Tuesday, November 9, 2010

Anatomy of the Picture

Campground Tabernacle, 2010

I’ve been visiting the “cottage city” at Oak Bluffs, Massachusetts for many years. It’s a vestige of the Chautauqua movement of the late 1800s, wherein city dwellers of the Industrial Age went out into the fresh air of the countryside for a couple of weeks each summer, pitched tents and held revivals. Over time the summer tents were replaced with hard-sided sheds that over time morphed into permanent seasonal and year-round homes. (More about the cottage city tomorrow.)

At the center of the campground is a large shed-style amphitheater that seats 1,000 people and is known as the Tabernacle. Church services are held there regularly throughout the summer. Lectures and light musical entertainment take the stage in the afternoons and evenings.

Tabernacle 1, 2007

Over the years I’ve wanted to take a meaningful photograph that said something about the history and roots of the Tabernacle. But it seems like all I ever took were informational pictures, just this side of mindless documentation. On our recent trip to the Vineyard I decided to try to do a little better.

Tabernacle 3, 2017

The Tabernacle’s a challenging place to photograph in the daytime. It’s open on the sides and the contrast between the sunny exterior and the shaded interior makes for tricking exposure. On this trip I also only had about 45 minutes to make whatever photographs I was going to make there.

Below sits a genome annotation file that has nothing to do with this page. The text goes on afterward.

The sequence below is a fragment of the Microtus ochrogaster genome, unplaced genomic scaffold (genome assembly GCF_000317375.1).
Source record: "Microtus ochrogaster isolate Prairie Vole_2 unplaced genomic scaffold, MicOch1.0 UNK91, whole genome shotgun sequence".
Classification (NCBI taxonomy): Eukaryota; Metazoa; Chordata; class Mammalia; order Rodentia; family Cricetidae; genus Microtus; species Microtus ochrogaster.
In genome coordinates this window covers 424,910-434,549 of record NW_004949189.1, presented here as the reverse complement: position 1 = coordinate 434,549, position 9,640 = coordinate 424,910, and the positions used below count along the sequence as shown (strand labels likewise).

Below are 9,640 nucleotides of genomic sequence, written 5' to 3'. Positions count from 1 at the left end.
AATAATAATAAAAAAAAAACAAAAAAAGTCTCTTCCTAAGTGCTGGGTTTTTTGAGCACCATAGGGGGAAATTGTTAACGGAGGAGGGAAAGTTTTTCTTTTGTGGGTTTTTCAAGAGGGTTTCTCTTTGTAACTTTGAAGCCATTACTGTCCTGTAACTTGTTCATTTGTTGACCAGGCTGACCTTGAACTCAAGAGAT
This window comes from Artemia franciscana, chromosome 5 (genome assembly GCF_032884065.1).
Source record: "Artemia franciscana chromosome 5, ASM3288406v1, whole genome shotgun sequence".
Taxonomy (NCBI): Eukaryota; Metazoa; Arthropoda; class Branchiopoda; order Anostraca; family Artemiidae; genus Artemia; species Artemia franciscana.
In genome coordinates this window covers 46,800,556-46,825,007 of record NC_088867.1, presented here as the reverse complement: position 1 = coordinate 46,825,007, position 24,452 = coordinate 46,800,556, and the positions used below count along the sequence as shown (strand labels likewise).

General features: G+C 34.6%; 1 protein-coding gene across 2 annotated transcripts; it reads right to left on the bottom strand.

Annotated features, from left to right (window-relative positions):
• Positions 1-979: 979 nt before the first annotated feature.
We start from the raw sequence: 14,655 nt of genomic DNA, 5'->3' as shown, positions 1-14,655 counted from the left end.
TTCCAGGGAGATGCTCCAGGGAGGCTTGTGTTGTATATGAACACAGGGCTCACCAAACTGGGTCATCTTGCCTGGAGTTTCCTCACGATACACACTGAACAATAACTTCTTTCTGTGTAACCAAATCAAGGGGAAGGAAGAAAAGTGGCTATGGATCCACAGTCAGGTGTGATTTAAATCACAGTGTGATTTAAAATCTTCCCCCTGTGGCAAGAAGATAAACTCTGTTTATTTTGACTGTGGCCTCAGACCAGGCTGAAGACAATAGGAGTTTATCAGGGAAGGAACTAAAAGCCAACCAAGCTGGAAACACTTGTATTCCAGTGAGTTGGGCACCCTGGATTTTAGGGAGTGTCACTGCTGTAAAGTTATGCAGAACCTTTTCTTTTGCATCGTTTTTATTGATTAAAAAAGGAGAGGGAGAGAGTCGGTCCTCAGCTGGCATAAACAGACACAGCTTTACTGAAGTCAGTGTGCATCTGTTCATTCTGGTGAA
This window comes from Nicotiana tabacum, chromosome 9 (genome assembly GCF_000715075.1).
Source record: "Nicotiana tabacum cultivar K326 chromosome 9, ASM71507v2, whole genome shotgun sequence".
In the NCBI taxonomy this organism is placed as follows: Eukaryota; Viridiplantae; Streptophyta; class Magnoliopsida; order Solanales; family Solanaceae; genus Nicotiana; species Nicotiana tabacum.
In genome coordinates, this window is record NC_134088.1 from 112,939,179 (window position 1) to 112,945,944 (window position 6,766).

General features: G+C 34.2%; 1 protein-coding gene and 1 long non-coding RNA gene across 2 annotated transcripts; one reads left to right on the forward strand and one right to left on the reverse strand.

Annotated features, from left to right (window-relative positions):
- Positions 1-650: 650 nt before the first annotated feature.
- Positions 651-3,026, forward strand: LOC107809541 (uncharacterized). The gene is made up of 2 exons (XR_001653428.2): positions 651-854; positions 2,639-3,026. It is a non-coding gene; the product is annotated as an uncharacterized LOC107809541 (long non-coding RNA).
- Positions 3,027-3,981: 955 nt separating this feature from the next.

I walked around the Tabernacle for a while to try to get my mind attuned to the history and pace of this place. When you step into the Tabernacle it’s possible to feel that you’ve stepped back into history. There are modern conveniences, such as electricity and indoor plumbing. But one’s first impression is that this is a place that hasn’t changed much in more than a hundred years.

From time to time I would sit down and try to figure out what the right visual metaphor would be for this place. It’s easy to want to capture the grandeur of such a large space. But that’s not usually my style, and I finally realized it was the seating itself that would be my story. People attending activities at the Tabernacle sit on either simple hard wooden benches or in plain wooden chairs.

The seats alone weren’t enough, of course. But when you combined a casually dissembled row of chairs with the light cast from one of the overhead leaded glass windows, you had something.


  1. Oooooh--wonderful photos here! Sheer magic!

  2. That is a nice shot, Chris. It actually conveys a sense of what it is to experience the space.

  3. Hi Chris - the Tabernacle is one of my favorite places. I never get tired of visiting it or photographing it. I've taken a few pictures like your first one of the chairs with rainbow shadows dancing across them. Peaceful and beautiful.

  4. Beautiful pictures- looks quite a place..!